Because I am that cynical, I’m open to the questions that Noah is asking. There’s a part of me that isn’t sure that humanity deserves to survive. A whole lot of people feel differently. They like their life, they like their family, they like their country. They want all of it to continue. So when Noah is brooding by himself, asking if it would be better for the human race to end with him, they can’t take his question seriously. They feel like anyone who doesn’t know the correct answer to his question is an idiot or a monster or both.
And I get that; I really do. I might be cynical about mankind, but I’m not a nihilist. I do not wish for the eradication of our species. But I’m in a different position than Noah is. I am in a world where it would take an incredible amount of horrendous behavior to get to a point where humanity’s survival would be seriously endangered. Noah, in contrast, finds himself in what I’m calling the ‘Grover Norquist position’, because Grover Norquist always said that he wanted to shrink the government so small that he could drown it in a bathtub. In Noah humanity has been shrunk that small and he’s in a bathtub with it.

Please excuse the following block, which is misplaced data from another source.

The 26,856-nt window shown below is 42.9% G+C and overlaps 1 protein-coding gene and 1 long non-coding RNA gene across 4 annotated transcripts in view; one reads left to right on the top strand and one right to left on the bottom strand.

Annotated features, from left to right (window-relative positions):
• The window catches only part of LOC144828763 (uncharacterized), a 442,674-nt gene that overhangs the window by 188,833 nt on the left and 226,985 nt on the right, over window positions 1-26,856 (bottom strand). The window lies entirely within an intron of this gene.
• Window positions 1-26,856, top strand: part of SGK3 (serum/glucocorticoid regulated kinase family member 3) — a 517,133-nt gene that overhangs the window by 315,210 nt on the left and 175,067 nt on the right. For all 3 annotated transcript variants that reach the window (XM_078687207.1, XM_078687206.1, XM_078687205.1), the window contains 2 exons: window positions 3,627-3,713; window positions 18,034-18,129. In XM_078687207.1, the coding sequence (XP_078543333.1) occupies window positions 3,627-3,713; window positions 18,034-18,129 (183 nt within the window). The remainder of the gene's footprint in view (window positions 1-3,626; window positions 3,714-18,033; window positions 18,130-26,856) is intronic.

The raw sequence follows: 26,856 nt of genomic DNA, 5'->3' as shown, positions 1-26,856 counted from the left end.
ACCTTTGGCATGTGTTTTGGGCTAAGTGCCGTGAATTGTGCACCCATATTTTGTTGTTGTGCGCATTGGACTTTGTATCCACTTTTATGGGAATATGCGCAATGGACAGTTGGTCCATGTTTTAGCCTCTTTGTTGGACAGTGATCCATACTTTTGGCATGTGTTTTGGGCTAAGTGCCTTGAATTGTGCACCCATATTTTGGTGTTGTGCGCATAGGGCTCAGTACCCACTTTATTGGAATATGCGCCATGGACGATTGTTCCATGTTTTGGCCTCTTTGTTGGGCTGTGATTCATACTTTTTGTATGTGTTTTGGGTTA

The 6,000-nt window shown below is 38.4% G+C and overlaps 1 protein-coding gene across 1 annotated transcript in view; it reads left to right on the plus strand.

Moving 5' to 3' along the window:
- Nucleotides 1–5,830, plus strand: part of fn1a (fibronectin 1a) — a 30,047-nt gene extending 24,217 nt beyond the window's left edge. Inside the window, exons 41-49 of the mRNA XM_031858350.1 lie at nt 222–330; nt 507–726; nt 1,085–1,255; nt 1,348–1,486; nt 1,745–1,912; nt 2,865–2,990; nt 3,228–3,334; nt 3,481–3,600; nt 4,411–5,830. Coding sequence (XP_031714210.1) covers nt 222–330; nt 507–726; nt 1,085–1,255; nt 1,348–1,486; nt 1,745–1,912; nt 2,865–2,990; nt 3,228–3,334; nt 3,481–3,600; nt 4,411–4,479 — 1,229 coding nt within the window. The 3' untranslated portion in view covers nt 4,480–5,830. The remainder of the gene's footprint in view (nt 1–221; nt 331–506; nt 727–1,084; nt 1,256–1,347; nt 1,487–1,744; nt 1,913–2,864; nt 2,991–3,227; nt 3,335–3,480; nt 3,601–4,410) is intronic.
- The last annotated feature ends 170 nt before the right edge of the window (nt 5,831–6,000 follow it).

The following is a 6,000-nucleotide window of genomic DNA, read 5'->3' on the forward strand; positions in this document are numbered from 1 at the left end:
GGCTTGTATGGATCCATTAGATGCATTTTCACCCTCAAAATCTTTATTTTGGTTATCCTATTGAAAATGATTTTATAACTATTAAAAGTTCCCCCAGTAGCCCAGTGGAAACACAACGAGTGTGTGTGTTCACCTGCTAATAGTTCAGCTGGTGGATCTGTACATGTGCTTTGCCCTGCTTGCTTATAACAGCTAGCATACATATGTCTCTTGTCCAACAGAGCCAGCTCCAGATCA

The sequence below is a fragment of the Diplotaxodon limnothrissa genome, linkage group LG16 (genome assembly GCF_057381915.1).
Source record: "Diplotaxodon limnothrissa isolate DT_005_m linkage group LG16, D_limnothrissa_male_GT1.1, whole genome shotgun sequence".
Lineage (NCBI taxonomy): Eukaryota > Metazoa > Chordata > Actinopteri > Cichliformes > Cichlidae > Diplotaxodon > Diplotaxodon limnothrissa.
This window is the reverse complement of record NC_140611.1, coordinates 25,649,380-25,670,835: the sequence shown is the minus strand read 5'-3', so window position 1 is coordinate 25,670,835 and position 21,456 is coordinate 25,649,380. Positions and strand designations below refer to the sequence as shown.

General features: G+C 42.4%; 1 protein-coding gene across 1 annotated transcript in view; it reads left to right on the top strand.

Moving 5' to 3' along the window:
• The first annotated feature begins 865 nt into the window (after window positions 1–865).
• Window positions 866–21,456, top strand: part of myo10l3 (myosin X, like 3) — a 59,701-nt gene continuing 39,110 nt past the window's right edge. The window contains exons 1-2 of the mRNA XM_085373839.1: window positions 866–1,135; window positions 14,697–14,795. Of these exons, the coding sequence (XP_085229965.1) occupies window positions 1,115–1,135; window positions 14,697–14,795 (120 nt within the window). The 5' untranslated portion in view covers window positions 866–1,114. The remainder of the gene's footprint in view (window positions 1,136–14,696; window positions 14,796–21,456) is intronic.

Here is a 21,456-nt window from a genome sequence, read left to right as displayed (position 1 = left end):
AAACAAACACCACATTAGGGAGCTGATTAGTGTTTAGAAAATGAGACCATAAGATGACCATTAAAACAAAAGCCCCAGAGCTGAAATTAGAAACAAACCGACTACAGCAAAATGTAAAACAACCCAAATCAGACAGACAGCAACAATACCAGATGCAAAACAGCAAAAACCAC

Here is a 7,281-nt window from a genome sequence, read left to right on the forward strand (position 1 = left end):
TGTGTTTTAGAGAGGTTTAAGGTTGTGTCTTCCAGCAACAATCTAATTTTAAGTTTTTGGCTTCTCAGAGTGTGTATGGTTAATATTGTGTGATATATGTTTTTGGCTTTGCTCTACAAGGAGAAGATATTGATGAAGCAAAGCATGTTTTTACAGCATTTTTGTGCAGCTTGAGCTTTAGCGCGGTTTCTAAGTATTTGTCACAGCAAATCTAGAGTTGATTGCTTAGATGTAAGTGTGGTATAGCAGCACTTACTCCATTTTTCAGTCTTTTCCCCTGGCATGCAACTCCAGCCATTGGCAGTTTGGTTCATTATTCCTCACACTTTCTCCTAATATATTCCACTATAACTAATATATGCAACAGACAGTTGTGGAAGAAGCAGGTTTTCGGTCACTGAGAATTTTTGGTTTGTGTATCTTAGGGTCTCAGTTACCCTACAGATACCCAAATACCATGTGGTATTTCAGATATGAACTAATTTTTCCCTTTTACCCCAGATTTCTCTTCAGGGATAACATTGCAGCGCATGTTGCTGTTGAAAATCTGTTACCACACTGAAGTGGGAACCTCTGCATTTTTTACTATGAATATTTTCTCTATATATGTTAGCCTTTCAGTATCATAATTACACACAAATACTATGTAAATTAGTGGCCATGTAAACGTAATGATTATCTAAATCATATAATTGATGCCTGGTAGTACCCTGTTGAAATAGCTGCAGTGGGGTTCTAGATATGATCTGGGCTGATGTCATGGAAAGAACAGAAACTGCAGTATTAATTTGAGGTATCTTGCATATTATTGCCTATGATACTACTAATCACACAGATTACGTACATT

I can understand why people would have a problem engaging with that scenario; it’s almost too hideous to contemplate. But if you put that scenario in front of me, I can’t help but dig deeply into it. It’s something that speaks to me on the large scale and the small scale. Is humanity fundamentally good, or fundamentally wicked? Does being wicked preclude us from being worth saving? I’m not a suicidal person, but some part of me does wonder if I would stop myself from being born if I somehow had the power to do that.
It is might be easier for saints or committed sinners to ask fundamental questions about the nature of life because they can get an easy answer, but I'm interested in other more muddled perspectives. I find the idea of a perfect Jesus lecturing us about the nature of sin to be less compelling than a Last Temptation of Christ Jesus having a moment of doubt on the cross. That's what Noah is giving us: a guy who is fundamentally human - someone whose epitaph could read "Christ, what an asshole! - trying to figure out what being human means. It is much, much harder for a person who has open to every type of life's experiences to figure out what the essence of life should be - and their perspective is much more interesting as a result.